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Software Update Prompts Nuclear Plant Shutdown

A nuclear power plant in Georgia was recently forced into an emergency shutdown for 48 hours after a software update was installed on a single computer.

The incident occurred on March 7 at Unit 2 of the Hatch nuclear power plant near Baxley, Georgia. The trouble started after an engineer from Southern Company, which manages the technology operations for the plant, installed a software update on a computer operating on the plant's business network.

The computer in question was used to monitor chemical and diagnostic data from one of the facility's primary control systems, and the software update was designed to synchronize data on both systems. According to a report filed with the Nuclear Regulatory Commission, when the updated computer rebooted, it reset the data on the control system, causing safety systems to errantly interpret the lack of data as a drop in water reservoirs that cool the plant's radioactive nuclear fuel rods. As a result, automated safety systems at the plant triggered a shutdown.

Read the full story published on washingtonpost.com today at this link here.

By Brian Krebs  |  June 5, 2008; 2:02 PM ET
Categories:  From the Bunker , Latest Warnings , New Patches , U.S. Government  
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Comments

This is why you test your patches and updates outside of the production environment first *especially* when it comes to critical infrastructure. Do they not teach that anymore?

Posted by: Charles Decker | June 5, 2008 4:09 PM | Report abuse

At least the engineer was updating critical software. Hate to think the nuclear plant would be affected by updating the latest version of Flash or MS Media Player.

Posted by: K Doren | June 5, 2008 5:30 PM | Report abuse

At least the engineer was updating critical software. Hate to think the nuclear plant would be affected by updating the latest version of Flash or MS Media Player.

Posted by: K Doren | June 5, 2008 5:33 PM | Report abuse

Or heaven forbid an iTunes update forcing Safari down the pipe.

/sarcasm

Posted by: D Koren | June 5, 2008 7:44 PM | Report abuse

Now that's spooky

Posted by: jcanto | June 6, 2008 2:29 AM | Report abuse

Charles Decker wrote: "This is why you test your patches and updates outside of the production environment first *especially* when it comes to critical infrastructure. Do they not teach that anymore?"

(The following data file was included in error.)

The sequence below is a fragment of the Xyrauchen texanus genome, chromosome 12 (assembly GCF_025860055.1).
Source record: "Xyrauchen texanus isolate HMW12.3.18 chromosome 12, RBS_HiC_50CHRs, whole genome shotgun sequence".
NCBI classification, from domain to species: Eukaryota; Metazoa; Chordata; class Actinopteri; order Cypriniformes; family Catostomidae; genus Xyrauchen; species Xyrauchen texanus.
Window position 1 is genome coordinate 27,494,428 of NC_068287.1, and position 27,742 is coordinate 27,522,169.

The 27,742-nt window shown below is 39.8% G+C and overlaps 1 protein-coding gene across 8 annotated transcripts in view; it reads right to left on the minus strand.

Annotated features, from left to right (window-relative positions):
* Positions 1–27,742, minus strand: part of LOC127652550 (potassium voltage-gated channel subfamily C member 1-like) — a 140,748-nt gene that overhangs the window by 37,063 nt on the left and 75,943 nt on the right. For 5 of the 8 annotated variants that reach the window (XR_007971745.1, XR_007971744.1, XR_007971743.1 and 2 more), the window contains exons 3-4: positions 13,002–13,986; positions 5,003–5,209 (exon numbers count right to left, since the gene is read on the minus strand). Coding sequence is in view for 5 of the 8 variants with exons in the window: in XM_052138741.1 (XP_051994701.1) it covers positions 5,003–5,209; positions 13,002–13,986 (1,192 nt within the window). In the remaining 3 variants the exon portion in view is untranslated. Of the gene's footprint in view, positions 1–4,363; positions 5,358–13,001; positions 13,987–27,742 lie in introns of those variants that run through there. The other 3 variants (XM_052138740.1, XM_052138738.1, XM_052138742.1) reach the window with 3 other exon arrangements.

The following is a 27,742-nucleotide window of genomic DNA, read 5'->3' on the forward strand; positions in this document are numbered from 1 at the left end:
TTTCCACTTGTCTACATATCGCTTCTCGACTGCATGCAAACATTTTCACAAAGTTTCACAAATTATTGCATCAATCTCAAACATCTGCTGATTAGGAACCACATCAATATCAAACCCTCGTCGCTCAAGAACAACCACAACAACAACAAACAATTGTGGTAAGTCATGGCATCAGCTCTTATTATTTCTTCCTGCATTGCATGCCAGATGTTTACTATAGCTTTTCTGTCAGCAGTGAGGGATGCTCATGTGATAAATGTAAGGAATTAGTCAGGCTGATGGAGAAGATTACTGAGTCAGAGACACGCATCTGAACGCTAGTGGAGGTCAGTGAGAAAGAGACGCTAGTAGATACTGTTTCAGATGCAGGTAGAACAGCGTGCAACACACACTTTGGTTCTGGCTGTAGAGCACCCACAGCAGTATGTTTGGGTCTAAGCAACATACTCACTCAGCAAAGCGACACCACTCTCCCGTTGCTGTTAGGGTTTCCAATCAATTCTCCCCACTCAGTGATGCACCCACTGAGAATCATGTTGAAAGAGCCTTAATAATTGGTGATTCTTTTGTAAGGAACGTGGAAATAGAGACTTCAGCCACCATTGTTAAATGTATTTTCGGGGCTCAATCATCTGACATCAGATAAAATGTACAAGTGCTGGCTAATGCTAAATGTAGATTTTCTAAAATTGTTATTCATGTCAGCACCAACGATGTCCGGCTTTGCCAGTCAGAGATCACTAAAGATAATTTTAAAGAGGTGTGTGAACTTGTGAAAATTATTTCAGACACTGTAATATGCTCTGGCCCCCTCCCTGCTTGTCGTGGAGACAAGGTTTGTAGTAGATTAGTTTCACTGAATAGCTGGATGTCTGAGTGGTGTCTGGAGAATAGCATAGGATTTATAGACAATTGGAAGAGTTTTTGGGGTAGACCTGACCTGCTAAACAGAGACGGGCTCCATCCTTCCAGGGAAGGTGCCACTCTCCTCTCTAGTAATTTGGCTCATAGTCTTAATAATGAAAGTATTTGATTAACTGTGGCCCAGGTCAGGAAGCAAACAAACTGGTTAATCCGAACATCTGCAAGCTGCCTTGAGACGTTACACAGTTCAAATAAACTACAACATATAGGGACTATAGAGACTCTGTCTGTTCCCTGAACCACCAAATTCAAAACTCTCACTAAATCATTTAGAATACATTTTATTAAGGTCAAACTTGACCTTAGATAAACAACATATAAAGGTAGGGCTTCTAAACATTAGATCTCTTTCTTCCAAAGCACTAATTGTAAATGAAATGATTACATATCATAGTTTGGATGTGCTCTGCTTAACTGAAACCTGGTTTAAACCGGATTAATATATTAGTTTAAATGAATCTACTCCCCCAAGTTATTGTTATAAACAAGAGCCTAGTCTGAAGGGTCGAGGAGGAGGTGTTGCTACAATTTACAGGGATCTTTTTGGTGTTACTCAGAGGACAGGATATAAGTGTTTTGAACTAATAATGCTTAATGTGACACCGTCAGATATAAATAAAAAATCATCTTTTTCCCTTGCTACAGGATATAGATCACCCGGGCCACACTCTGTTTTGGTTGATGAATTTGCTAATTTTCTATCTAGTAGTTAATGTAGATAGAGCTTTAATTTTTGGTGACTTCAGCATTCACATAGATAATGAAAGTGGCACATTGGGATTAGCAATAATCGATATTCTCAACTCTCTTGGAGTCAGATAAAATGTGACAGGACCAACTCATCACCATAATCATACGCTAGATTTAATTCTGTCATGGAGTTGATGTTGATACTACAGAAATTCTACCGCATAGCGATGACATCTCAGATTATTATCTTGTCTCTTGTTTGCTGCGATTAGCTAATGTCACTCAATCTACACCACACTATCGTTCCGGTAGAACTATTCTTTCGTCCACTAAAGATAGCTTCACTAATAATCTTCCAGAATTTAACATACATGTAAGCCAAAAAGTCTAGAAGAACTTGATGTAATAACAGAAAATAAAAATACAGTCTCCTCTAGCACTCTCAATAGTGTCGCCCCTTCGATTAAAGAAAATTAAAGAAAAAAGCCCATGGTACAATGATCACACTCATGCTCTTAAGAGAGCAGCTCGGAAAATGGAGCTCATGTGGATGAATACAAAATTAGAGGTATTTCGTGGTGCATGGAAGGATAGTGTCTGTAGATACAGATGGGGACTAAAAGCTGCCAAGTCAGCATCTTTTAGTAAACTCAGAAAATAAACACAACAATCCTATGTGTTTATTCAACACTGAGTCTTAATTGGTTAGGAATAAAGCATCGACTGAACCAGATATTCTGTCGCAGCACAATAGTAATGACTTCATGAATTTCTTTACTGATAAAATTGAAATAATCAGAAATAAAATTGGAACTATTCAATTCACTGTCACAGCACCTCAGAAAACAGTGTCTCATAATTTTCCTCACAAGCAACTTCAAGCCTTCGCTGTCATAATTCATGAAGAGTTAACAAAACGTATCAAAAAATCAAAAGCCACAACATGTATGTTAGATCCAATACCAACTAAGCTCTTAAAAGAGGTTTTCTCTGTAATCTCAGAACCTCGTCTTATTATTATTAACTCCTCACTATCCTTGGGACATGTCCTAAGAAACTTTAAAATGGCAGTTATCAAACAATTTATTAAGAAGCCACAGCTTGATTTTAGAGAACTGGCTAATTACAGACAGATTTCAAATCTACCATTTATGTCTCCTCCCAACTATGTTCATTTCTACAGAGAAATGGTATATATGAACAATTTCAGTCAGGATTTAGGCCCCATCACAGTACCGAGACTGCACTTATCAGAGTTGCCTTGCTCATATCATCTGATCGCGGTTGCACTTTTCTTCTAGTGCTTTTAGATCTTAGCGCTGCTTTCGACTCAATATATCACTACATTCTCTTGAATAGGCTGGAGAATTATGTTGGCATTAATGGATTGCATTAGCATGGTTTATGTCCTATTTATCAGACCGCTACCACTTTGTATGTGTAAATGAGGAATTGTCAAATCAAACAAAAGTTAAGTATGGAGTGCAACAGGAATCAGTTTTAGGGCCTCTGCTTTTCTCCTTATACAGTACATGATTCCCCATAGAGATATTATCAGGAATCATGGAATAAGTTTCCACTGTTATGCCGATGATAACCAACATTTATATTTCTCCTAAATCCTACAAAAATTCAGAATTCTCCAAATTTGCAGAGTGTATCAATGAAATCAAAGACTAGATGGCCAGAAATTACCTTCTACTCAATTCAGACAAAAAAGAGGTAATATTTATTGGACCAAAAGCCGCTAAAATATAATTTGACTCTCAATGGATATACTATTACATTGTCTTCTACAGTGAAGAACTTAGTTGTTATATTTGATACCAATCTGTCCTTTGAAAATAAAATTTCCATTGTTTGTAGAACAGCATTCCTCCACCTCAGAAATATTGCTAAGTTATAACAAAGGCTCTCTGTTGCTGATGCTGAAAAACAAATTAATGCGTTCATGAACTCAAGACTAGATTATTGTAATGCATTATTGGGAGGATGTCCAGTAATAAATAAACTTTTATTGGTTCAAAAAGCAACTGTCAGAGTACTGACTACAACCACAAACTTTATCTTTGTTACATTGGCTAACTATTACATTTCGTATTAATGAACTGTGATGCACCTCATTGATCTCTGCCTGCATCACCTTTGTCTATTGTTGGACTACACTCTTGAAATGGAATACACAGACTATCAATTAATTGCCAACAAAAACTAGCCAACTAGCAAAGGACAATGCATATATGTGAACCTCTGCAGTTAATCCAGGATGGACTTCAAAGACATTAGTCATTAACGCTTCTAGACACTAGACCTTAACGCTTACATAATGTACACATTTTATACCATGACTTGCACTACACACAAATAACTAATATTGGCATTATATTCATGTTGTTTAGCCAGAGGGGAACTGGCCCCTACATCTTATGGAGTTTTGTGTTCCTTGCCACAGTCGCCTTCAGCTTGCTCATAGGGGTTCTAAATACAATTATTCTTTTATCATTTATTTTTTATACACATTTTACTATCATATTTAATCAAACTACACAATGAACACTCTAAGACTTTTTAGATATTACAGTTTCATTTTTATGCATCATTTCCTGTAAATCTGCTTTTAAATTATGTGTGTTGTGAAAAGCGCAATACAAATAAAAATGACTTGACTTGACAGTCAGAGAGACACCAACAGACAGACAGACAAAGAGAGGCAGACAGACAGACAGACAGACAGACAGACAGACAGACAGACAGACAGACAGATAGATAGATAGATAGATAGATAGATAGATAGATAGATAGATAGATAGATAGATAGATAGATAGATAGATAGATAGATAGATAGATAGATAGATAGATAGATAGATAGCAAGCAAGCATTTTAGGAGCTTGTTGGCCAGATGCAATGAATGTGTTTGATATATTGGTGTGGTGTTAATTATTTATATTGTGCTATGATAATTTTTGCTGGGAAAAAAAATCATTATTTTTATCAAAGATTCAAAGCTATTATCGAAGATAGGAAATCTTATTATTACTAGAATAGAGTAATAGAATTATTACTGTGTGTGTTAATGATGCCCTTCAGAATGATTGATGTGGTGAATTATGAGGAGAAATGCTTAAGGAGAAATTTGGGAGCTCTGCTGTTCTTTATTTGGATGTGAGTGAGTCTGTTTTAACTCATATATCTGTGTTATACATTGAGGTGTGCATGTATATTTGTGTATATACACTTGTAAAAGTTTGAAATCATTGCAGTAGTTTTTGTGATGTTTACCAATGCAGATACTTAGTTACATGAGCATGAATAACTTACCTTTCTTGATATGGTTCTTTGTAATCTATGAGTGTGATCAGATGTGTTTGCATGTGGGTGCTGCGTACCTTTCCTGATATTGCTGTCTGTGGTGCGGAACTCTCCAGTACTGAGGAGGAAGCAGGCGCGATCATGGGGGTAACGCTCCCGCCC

Imagine if the software publisher was compromised and that patch carried a truly threatening payload.

Trust is all well and good, but verify the heck outta stuff like that.

Posted by: C.B. | June 6, 2008 12:41 PM | Report abuse

Mission critical systems running software from Redmond are tempting fate, unreliable from the start and easiest to crack on the net. I wouldn't call that a smart move.

Posted by: mbiker | June 6, 2008 8:23 PM | Report abuse

Too critical to have a single machine with that kind of pivotal power. Methinks they need to seriously restructure their computer setup.

Posted by: Rick | June 7, 2008 5:21 AM | Report abuse

This is a great warning for those working in highly dangerous locations; nuclear reactors, army barracks, etc. A single malfunction can cause any extremely high amount of harm. Actually you can learn the same lesson by watching any episode of the Simpsons involving Homer and a fondue kit.

Whatever happened to fault tolerance and proper DR planning? Accidents should be allowed to happen, since everyone makes them. What should not be allowed is a single accident causing a power plant to shut off for 2 days.

www.MBridge.com
http://www.mbridge.com

Posted by: mbridge | June 7, 2008 7:41 PM | Report abuse

It's simple.

Business systems should NEVER be connected to control/production systems.

Posted by: Moonlight Gambler | June 8, 2008 10:52 AM | Report abuse

Sorry Brian but this post, and its comments blaming a Patch, or the Patcher, are inane and miss the real lesson.

It's not mentioned anywhere that this is a Security Patch, so to blemish the activity and matter of Security Patching, because this unrelated one patch blew up, it's kind of,., inane.

Posted by: superfreak, esq. | June 9, 2008 12:08 PM | Report abuse

It seems the system worked exactly as designed. "Nuclear power plant melts down because system made up data it didn't have". This isn't an airplane, if it wasn't sure that everything was working, then shutting down the reactor would be the prudent thing to do.

Posted by: Sam J | June 11, 2008 12:03 AM | Report abuse

Oh ! Thats eye popping news
Good heavens ...I first thought it was some kind of stupid windows utility updates....
however it would be nice to use good computers on a commercial basis or either perform an update such as this on another computer before having a practical !
http://www.electrocomputerwarehouse.com/

Posted by: david solomon | June 12, 2008 8:51 AM | Report abuse

The comments to this entry are closed.

 
 
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